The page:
Friday, June 27, 2003

From Slate -- Harry Potter and the International Order of Copyright - Should Tanya Grotter and the Magic Double Bass be banned? By Tim Wu
I heard of the Dutch case around "Tanya Grotter", and heard that there was a Chinese version. Belarus, as usual, claims the prize.
And next door in Belarus you'll find Porri Gatter and the Stone Philosopher. In something of a departure, Harry's Belarussian clone wields a grenade launcher and re-fights the White Russian wars.

I am not sure what exactly the White Russian Wars are -- I presume they refer to the Communist Revolution and the Civil Wars of 1917-1922. What teenager did not dream of using a modern weapon to turn back the tide of history. I am definitely getting myself a copy of that book.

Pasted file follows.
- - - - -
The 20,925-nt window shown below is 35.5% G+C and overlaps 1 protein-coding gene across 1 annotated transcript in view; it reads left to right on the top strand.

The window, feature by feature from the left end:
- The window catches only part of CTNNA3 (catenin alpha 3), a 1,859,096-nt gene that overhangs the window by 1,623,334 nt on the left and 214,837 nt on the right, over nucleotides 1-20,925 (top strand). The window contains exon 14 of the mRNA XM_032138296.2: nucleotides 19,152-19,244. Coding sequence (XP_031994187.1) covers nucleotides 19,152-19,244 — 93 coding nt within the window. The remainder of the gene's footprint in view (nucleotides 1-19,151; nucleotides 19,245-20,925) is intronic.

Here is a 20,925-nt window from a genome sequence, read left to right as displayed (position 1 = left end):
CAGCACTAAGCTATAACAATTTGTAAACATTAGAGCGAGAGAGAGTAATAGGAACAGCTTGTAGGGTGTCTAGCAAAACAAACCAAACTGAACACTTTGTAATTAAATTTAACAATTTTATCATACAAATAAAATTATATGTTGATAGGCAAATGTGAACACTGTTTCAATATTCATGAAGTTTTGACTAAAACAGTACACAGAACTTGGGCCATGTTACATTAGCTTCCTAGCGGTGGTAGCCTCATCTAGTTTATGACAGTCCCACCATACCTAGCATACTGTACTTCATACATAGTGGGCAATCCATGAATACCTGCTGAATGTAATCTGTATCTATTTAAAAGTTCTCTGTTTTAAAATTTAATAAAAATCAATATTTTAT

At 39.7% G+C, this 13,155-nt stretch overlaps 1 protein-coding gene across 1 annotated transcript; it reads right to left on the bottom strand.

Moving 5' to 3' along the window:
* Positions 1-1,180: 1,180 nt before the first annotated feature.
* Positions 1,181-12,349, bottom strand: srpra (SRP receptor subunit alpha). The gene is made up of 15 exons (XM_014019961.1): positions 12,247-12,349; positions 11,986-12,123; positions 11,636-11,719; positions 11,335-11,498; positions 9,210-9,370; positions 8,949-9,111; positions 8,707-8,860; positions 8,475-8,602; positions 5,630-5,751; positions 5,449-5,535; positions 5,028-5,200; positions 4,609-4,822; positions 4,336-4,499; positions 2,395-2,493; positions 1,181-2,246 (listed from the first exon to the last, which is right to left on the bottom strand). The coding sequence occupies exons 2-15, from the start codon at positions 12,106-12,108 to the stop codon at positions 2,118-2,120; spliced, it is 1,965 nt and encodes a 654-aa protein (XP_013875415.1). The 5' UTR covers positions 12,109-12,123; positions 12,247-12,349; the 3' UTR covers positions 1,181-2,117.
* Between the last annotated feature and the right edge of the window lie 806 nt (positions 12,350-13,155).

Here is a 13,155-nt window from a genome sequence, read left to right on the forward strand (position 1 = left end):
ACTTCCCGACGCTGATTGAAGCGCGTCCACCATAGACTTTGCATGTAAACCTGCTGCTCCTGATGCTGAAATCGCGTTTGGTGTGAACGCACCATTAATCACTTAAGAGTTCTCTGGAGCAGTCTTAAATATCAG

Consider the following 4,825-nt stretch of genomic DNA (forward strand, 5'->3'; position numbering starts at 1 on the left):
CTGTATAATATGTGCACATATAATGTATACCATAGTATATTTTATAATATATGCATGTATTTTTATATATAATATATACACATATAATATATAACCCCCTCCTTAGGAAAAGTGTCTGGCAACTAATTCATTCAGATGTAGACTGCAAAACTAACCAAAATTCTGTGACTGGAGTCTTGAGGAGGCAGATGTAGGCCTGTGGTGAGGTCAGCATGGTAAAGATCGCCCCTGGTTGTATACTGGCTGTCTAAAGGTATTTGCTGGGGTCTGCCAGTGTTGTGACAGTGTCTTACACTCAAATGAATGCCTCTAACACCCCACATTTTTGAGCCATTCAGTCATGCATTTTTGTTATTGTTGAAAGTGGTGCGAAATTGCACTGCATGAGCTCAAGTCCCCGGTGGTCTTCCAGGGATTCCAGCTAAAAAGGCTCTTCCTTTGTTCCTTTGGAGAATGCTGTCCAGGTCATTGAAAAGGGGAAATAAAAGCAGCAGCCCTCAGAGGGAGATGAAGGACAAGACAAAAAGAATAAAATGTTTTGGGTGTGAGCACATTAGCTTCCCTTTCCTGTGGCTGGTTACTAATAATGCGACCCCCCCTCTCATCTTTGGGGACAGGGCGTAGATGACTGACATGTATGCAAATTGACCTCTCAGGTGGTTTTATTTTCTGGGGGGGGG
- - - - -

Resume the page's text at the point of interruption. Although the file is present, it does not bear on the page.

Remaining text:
On a more serious note, I like the Slate story. It would make sense for Rowlings, in my opinion, to ask courts to require publishers to show clearly in book jackets and covers that this is NOT authorized or related to the Harry Potter created by Rowlings. Trying to squeesh all copycats seems like a thanksless and pointless task. Perhaps even counterproductive. For years I was under the impression that it was A. Volkov who created the Wizard of Oz, while in fact he translated the original and then created an excellent, as it happens, series of spin-off novels. He was able to do that because USSR did not recognize, or care, about international copyright when it suited them. Still, hours of amusement and fond memories of his characters are lodged in my memory. Additionally, there is always the allure of a "real thing", and it is hard to say how many copies of Harry Potter were bought by fans who were brought into the "fold" by cheaper local imitations.


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